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We caught up with Ellie Jones to find out what she loves about working on the highways.



“I’m Ellie Jones. I’m originally from London but moved to Peterborough two year’s ago. I live in Holbeach with my cousin Sinead. Before I joined the team I didn’t know what traffic management was, I just thought the contractors handled the roadworks. I didn’t know all the components that go into a closure on the road, and all the people involved. I think that lack of awareness is why there aren’t as many females in the industry. I think as a business we need to talk about what traffic management is more often, and to a broader audience so that they’re aware of what it entails and what a career here looks like.”

She thinks the other barrier is the misguided attitude of some of those already in the industry, that it is a job most girls wouldn’t want to do. She explains:

“I think this attitude stops girls before they even get the chance to decide for themselves if it’s a job they’ll like. I think it’s the responsibility of everyone who works in the industry to share vacancies with girls: sisters, wives, girlfriends, cousins. Because it is a job girls can do!”

Ellie is a traffic management operative. She joined the team in October 2021. As with all new recruits, she started in the yard making signs, fixing lamps and loading wagons.

“I was there for about two months it was a lovely atmosphere, and I had some good working relationships. Sinead and I went out onto the road at about the same time. Covid was the start of a lot of changes as some of the team retired or moved onto new things and so it was time to try something new.

“I prefer the work we do at night, but I prefer my lifestyle on days! Swapping between the two really messes with your head so consistency is important. It’s also important to have boundaries so that you’re not just working all the time, which I guess is the same in any job.

“What I love about being a traffic management operative is that every day is different. It’s a relaxed atmosphere when you’re in the depot, we come in early to have a chat with everyone because the people are amazing. Then out on the network, it’s really thrilling to be on the back of the IPV or pulling a taper.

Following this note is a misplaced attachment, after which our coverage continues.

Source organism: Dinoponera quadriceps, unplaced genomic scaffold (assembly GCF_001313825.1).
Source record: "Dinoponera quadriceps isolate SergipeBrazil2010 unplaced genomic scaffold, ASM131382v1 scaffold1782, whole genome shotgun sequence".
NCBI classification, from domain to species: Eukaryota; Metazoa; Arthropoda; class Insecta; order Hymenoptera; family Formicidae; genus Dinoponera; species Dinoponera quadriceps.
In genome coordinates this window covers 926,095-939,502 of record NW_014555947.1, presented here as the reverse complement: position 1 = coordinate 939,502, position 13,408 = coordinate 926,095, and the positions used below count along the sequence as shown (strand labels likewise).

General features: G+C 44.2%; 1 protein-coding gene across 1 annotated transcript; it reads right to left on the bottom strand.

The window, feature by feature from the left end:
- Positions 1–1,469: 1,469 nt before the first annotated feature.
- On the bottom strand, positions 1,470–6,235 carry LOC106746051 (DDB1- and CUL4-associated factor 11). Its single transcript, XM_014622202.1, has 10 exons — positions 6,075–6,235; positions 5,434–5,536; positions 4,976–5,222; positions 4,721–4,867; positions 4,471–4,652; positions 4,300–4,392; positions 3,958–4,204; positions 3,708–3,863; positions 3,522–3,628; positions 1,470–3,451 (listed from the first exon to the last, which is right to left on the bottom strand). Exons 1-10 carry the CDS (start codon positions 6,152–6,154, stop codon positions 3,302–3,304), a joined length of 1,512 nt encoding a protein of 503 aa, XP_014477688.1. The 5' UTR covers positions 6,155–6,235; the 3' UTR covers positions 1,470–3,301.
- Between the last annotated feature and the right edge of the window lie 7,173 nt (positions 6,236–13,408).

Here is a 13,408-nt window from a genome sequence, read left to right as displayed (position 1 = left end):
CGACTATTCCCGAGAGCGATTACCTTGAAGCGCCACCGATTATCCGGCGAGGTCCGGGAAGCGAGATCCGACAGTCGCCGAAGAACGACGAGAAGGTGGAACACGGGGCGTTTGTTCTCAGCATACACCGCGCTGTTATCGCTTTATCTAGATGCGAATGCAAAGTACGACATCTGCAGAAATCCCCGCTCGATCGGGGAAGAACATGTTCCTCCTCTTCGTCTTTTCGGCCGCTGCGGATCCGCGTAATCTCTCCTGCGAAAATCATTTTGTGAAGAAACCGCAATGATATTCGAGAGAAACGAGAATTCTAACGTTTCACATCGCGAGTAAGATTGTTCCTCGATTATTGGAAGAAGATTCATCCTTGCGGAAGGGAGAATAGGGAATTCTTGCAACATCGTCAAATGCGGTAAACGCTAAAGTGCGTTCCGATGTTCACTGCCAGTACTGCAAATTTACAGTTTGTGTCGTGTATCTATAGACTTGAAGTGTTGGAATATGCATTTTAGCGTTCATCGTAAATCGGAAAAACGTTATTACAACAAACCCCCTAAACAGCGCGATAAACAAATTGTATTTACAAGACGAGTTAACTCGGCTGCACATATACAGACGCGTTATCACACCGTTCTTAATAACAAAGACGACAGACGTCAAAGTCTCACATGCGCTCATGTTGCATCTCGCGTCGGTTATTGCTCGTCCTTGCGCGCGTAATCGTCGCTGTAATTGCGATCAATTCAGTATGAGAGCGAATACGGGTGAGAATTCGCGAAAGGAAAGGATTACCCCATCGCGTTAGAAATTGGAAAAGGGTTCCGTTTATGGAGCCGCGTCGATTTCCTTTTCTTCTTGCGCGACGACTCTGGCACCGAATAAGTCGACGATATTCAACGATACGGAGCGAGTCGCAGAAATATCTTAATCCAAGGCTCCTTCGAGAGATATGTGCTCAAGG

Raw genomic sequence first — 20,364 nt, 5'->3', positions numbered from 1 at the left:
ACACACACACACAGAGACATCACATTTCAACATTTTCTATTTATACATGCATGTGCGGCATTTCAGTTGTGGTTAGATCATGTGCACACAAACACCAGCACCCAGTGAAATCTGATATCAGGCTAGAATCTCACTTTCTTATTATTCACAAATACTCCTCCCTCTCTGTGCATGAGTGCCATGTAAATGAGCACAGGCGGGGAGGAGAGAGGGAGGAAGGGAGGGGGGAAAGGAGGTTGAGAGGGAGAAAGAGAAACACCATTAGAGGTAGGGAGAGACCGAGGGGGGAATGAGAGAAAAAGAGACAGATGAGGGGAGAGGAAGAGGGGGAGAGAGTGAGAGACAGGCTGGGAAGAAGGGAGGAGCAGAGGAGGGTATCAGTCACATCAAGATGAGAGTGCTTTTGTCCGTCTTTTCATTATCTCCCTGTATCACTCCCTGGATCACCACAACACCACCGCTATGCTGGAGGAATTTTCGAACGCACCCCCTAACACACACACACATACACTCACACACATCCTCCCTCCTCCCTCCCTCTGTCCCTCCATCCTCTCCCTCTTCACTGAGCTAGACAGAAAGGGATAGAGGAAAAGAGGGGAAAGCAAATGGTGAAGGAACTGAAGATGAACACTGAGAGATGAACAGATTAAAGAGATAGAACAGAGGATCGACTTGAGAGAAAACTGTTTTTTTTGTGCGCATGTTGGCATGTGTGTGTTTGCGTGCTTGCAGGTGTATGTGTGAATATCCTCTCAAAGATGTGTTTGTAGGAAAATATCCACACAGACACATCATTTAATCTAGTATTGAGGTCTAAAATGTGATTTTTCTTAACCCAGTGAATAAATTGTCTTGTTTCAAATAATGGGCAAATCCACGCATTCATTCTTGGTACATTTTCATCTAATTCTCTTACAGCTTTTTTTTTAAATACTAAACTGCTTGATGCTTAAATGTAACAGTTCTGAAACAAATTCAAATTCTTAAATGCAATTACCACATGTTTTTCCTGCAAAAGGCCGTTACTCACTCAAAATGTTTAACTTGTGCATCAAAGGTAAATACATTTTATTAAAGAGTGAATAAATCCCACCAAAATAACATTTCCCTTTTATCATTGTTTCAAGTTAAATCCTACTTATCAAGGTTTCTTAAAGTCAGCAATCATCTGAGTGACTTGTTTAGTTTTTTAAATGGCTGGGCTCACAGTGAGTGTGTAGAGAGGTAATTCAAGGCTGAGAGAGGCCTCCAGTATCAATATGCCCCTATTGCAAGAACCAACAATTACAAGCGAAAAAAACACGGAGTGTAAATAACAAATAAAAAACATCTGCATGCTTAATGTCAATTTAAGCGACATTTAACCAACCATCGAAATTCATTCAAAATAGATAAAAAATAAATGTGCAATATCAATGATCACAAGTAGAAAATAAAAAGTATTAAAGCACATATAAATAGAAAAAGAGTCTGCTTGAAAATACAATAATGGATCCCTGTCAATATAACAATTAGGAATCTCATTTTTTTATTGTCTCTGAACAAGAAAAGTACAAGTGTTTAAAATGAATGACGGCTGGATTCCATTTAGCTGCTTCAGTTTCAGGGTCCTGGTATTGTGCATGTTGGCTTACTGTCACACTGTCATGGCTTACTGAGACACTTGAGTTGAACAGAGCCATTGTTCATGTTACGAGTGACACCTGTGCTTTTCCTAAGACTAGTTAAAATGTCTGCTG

“The work can be as simple or as complex as you want it to be. I find that there are a lot of things to learn if you want to learn them. It’s also really experience-based based so you’re always learning from someone else with more experience, which builds a great coaching relationship. Don’t get me wrong, you get some lazy people who take advantage, but for the most part, everyone is really passionate about what they do. Sinead coached me when I was a trainee. When it was quiet on the gate, I would practice pulling a taper over and over. This meant that when I first went out with another team, I was able to pull the taper straight away, they were really impressed. It was a good taper too!”

Ellie believes that the most important thing for a girl to know if she wants a career in traffic management is that there’s nothing they can’t do just because they’re female. You need to be driven and determined, she explains. There’s nothing you can’t do, nothing we use is heavy, it’s all in the technique. She is also ready to impart some very practical advice for life working on the road:

“I would recommend that you always have a change of socks with you and baby wipes. You won’t find a traffic management operative without baby wipes and at least a change of socks in their bag!”

Like Sinead, Ellie advocates a readiness to adapt to the working environment, she explains:

“It’s different. I was quite taken aback at the start because everyone shouts at you. But that’s because you work on a motorway, you have to shout otherwise you can’t be heard. They’re not shouting at you, they’re just shouting. Now I shout too. But I think if you’re not expecting that you could take it the wrong way. It toughens you up that’s for sure!

“In the past, where I’ve worked before, I’ve always had to censor myself, think about the language I’m using, the stories or jokes I tell. I don’t have to do that here; I can be completely myself.”